Surface chemistry
Temperature programmed desorption
Temperature
Electron Energy-Loss Spectroscopy
Dehydrogenation
Carbon
Methyl Chloride
Atoms
Photoelectron Spectroscopy
Halogens
X ray photoelectron spectroscopy
Methane
Carbon Monoxide
Oxidation
Heating
Formaldehyde
Electron energy loss spectroscopy
Reaction products
Electrons

ASJC Scopus subject areas

  • Chemistry(all)

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Surface chemistry of chloroiodomethane, coadsorbed with H and O, on Pt(111). / Zhou, X. L.; Liu, Z. M.; Kiss, J.; Sloan, D. W.; Kiss, J.

In: Journal of the American Chemical Society, Vol. 117, No. 12, 29.03.1995, p. 3565-3592.

Research output: Contribution to journalArticle

Zhou, X. L. ; Liu, Z. M. ; Kiss, J. ; Sloan, D. W. ; Kiss, J. / Surface chemistry of chloroiodomethane, coadsorbed with H and O, on Pt(111). In: Journal of the American Chemical Society. 1995 ; Vol. 117, No. 12. pp. 3565-3592.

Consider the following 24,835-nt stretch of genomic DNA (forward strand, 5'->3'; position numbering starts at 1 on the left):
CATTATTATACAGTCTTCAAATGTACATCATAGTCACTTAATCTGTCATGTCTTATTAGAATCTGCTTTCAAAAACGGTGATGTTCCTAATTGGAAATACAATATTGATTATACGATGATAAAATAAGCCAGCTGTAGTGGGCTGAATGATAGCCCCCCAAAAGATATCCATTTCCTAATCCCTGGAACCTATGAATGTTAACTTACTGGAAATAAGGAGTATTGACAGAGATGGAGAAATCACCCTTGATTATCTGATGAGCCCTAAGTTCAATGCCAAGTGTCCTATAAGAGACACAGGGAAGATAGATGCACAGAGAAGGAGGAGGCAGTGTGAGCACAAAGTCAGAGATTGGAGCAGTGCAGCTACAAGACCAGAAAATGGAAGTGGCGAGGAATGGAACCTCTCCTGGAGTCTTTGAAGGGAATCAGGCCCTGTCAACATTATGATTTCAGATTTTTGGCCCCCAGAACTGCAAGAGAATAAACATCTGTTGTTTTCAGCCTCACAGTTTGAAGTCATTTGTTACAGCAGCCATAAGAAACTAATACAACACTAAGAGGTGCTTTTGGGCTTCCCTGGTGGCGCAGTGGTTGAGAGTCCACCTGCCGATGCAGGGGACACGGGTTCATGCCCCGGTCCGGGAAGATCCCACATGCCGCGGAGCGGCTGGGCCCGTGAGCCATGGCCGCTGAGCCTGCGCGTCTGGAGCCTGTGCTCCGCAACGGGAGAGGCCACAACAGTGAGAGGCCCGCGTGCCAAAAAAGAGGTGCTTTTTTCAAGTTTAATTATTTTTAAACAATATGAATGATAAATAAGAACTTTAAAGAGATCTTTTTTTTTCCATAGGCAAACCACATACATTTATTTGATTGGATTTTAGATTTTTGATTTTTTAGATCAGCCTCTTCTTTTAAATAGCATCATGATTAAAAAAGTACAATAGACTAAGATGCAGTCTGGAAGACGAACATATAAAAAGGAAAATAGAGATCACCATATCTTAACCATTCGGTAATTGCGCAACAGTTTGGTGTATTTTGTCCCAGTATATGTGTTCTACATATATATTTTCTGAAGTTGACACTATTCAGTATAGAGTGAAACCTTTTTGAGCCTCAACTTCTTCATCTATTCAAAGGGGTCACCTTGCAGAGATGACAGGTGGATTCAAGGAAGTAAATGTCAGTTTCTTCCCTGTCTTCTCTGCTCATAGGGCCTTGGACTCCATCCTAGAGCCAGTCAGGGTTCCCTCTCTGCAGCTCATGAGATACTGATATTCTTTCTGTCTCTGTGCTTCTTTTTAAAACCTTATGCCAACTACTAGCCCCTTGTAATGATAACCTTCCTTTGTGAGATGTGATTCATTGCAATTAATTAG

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abstract = "Using temperature programmed desorption (TPD), predosed oxygen TPD (POTPD), high-resolution electron energy loss spectroscopy (HREELS), and Auger electron and X-ray photoelectron spectroscopy (AES and XPS), we have investigated the chemistry of chloroiodomethane (ClCH2I) dosed onto clean, D-covered and O-covered Pt(111). At or below 100 K, ClCH2I adsorbs molecularly on all these surfaces. While ClCH2I in physisorbed multilayers desorbs reversibly, a significant portion in the first monolayer dissociates during heating. In the absence of D and O, dissociation begins with C-I bond cleavage at ∼150 K. Once the C-I bond breaks, several competitive reactions take place below 260 K: (1) hydrogenation of CH2Cl(a) to form CH3Cl(g) beginning near 150 K, (2) Cl-CH2(a) bond cleavage to form Cl(a) and CH2(a) above 170 K, (3) dehydrogenation of CH2(a) to CH(a) beginning near 180 K and increasing rapidly above 200 K, (4) hydrogenation of CH2(a) to CH4(g) above 170 K, and (5) HCl and H2 formation and desorption above 200 K. At 260 K, the surface species are identified as I(a), CH(a), Cl(a), and a small quantity (∼0.02 ML) of CH2(a). The remaining CH2(a) reacts with itself and Cl(a) to form CH4(g), HCl(g), and CH(a) at 360 K. Cl(a) remnants react with CH(a) at 415 K, producing HCl(g) and CCH(a). The residual CH(a) fragments react at 520 K, yielding H2(g), Cx(a), and more CCH(a). Finally, dehydrogenation of CCH(a) occurs between 550 and 700 K, releasing H2 and leaving carbon, presumably clustered. Coadsorbed D atoms weaken the bonding between ClCH2I and the surface, decrease the amount of ClCH2I dissociating, and suppress the complete decomposition to carbon for those ClCH2I molecules that do dissociate. In TPD with coadsorbed D, besides the addition products (i.e., CH3D, CH2D2 and CH2DCl), there are also H-D exchange products for methane (i.e., CHD3 and CD4) but not for methyl chloride (i.e., no CHD2Cl and CD3Cl). Coadsorbed O atoms attenuate slightly the dissociation of ClCH2I, but strengthen its bonding with the surface. With increasing O coverage, the yields of CH4, CH3Cl, H2, and HCl (reaction products found in the absence of O(a)) decrease; other reaction productts, H2O, CO2, CO, CH2O, and CH2Cl2, appear and increase. To our knowledge, this is the first report of formaldehyde produced by the oxidation of a CH2 precursor on Pt(111). Reaction paths are discussed, as are the effects of coadsorbed halogen atoms on hydrogenation, C-C coupling, and oxidation of CH2.",